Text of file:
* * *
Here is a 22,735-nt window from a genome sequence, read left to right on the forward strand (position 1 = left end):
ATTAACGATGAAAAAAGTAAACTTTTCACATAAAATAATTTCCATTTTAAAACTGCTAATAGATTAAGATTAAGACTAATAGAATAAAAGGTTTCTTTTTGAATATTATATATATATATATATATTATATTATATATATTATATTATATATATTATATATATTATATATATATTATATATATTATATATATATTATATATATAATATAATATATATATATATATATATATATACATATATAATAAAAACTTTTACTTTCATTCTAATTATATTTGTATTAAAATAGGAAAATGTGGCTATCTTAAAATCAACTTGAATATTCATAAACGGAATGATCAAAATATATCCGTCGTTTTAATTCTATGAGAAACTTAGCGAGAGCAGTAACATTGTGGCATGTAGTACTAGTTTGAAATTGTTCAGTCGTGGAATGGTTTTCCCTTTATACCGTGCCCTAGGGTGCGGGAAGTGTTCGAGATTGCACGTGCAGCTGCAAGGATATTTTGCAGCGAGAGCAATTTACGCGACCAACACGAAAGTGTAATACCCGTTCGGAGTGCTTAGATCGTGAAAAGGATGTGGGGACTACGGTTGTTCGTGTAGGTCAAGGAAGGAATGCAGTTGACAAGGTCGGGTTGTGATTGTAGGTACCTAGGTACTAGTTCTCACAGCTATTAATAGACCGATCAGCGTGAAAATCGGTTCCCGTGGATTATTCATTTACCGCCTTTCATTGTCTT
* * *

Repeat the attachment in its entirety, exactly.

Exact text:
Here is a 22,735-nt window from a genome sequence, read left to right on the forward strand (position 1 = left end):
ATTAACGATGAAAAAAGTAAACTTTTCACATAAAATAATTTCCATTTTAAAACTGCTAATAGATTAAGATTAAGACTAATAGAATAAAAGGTTTCTTTTTGAATATTATATATATATATATATATTATATTATATATATTATATTATATATATTATATATATTATATATATATTATATATATTATATATATATTATATATATAATATAATATATATATATATATATATATATACATATATAATAAAAACTTTTACTTTCATTCTAATTATATTTGTATTAAAATAGGAAAATGTGGCTATCTTAAAATCAACTTGAATATTCATAAACGGAATGATCAAAATATATCCGTCGTTTTAATTCTATGAGAAACTTAGCGAGAGCAGTAACATTGTGGCATGTAGTACTAGTTTGAAATTGTTCAGTCGTGGAATGGTTTTCCCTTTATACCGTGCCCTAGGGTGCGGGAAGTGTTCGAGATTGCACGTGCAGCTGCAAGGATATTTTGCAGCGAGAGCAATTTACGCGACCAACACGAAAGTGTAATACCCGTTCGGAGTGCTTAGATCGTGAAAAGGATGTGGGGACTACGGTTGTTCGTGTAGGTCAAGGAAGGAATGCAGTTGACAAGGTCGGGTTGTGATTGTAGGTACCTAGGTACTAGTTCTCACAGCTATTAATAGACCGATCAGCGTGAAAATCGGTTCCCGTGGATTATTCATTTACCGCCTTTCATTGTCTT